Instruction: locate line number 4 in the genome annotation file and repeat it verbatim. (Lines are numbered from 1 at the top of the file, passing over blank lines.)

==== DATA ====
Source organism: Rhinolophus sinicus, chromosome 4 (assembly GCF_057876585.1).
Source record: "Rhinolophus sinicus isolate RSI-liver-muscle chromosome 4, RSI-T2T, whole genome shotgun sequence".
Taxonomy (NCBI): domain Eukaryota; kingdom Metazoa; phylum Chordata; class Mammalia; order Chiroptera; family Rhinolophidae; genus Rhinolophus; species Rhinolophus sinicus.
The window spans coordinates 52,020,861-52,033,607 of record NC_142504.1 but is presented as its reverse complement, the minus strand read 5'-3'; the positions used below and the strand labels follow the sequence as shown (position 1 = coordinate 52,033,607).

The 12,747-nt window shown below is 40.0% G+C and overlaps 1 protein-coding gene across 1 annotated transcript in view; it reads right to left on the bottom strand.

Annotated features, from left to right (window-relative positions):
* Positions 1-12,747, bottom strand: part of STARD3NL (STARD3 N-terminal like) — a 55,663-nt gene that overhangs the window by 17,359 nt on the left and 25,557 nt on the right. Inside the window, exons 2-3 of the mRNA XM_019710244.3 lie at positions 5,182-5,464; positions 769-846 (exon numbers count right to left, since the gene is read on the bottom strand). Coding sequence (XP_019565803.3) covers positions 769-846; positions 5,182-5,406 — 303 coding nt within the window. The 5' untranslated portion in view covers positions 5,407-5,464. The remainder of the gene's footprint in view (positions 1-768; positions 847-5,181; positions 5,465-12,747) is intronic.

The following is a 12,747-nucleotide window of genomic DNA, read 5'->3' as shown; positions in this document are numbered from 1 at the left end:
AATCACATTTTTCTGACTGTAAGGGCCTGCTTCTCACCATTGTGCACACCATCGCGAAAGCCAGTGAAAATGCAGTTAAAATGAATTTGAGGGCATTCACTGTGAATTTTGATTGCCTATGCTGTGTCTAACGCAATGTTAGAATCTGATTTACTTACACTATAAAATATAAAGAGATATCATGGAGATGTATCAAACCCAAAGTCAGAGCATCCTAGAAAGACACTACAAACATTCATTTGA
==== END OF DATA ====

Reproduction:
The window spans coordinates 52,020,861-52,033,607 of record NC_142504.1 but is presented as its reverse complement, the minus strand read 5'-3'; the positions used below and the strand labels follow the sequence as shown (position 1 = coordinate 52,033,607).